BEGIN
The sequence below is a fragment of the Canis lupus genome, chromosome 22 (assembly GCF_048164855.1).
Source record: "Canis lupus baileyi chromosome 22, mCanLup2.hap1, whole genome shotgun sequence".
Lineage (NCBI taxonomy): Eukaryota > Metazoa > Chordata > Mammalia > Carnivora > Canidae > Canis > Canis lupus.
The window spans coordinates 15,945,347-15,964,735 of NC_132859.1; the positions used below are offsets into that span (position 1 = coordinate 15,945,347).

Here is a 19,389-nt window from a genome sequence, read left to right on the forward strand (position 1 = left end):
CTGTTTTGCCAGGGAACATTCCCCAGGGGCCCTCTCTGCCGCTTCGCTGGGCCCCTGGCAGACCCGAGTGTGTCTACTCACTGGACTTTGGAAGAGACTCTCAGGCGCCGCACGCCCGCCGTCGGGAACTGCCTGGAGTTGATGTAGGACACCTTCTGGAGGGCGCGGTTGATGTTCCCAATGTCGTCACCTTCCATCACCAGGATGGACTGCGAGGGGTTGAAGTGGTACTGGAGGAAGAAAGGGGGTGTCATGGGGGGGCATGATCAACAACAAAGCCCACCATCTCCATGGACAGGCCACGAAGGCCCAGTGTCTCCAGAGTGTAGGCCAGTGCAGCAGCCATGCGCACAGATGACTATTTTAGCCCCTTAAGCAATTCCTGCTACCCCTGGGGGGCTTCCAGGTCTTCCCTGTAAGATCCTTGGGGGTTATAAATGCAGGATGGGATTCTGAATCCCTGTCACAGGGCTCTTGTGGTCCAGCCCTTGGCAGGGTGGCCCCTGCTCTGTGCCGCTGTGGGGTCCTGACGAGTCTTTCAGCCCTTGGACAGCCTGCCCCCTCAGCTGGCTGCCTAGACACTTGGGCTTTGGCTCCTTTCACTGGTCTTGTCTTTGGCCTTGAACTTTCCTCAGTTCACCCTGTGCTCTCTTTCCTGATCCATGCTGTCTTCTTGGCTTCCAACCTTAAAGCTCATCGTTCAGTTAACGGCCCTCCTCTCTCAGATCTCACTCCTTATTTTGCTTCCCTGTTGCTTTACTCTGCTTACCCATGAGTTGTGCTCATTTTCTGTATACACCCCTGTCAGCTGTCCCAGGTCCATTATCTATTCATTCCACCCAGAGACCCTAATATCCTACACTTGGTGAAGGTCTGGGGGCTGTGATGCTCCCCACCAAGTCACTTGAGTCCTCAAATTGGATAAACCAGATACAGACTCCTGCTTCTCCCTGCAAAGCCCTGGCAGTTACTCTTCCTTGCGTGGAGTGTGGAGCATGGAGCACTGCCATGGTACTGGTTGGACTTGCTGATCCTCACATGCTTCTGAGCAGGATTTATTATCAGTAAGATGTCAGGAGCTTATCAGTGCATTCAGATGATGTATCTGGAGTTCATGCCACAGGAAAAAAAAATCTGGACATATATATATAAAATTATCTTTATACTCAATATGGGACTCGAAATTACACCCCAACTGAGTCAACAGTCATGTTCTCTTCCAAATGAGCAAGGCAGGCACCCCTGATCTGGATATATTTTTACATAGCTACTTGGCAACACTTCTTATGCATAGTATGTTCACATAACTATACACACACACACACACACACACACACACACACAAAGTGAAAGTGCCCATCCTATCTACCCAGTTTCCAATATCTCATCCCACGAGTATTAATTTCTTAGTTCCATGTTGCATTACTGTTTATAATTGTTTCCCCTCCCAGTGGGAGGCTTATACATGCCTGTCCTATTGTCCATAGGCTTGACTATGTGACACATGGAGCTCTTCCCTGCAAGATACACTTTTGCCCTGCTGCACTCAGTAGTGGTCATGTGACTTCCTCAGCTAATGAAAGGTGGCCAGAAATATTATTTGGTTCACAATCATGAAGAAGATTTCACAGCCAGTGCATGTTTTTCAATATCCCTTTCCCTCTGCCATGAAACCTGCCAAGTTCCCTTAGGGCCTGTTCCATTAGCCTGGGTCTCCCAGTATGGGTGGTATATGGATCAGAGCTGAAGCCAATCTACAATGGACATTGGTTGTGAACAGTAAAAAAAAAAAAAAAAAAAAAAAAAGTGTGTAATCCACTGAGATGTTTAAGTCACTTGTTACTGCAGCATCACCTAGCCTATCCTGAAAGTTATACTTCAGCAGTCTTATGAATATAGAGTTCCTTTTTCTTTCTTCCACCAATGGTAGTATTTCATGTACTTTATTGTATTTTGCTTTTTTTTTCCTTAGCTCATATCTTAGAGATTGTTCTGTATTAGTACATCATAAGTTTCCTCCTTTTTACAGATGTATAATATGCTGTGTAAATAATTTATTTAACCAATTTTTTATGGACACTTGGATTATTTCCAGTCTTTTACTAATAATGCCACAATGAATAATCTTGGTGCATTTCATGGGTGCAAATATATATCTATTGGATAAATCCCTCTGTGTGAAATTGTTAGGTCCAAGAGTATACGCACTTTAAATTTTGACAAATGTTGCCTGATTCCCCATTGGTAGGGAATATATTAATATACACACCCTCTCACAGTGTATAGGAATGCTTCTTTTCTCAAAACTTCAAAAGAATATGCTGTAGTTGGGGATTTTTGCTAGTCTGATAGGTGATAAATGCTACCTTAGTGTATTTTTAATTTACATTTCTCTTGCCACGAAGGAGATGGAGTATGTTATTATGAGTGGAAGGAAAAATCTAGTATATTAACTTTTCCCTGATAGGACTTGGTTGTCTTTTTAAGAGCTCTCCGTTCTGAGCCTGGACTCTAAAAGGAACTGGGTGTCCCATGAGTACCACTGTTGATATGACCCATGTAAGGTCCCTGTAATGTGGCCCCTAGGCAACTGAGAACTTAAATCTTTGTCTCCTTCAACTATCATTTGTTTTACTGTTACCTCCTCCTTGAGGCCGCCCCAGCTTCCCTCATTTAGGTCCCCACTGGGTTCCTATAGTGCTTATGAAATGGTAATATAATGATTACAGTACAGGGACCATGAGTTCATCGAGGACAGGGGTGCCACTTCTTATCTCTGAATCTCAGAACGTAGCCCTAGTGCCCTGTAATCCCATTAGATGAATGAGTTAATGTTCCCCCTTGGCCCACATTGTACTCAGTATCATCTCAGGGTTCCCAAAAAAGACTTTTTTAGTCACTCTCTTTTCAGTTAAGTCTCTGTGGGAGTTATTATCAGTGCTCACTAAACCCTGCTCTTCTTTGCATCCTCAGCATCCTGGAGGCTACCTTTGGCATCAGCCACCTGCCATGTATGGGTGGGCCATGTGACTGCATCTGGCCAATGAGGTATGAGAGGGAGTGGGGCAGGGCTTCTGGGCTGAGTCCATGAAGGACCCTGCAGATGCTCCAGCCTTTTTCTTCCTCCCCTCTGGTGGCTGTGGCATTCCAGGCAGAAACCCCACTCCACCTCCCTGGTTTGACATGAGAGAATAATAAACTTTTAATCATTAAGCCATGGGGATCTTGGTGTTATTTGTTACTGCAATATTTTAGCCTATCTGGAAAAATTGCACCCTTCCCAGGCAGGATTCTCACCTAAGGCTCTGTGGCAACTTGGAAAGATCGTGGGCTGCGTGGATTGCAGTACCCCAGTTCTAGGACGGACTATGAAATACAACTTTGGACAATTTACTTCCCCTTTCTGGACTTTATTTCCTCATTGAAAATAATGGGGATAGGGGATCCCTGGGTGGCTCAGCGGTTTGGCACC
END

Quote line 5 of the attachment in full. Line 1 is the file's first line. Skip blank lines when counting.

Here is a 19,389-nt window from a genome sequence, read left to right on the forward strand (position 1 = left end):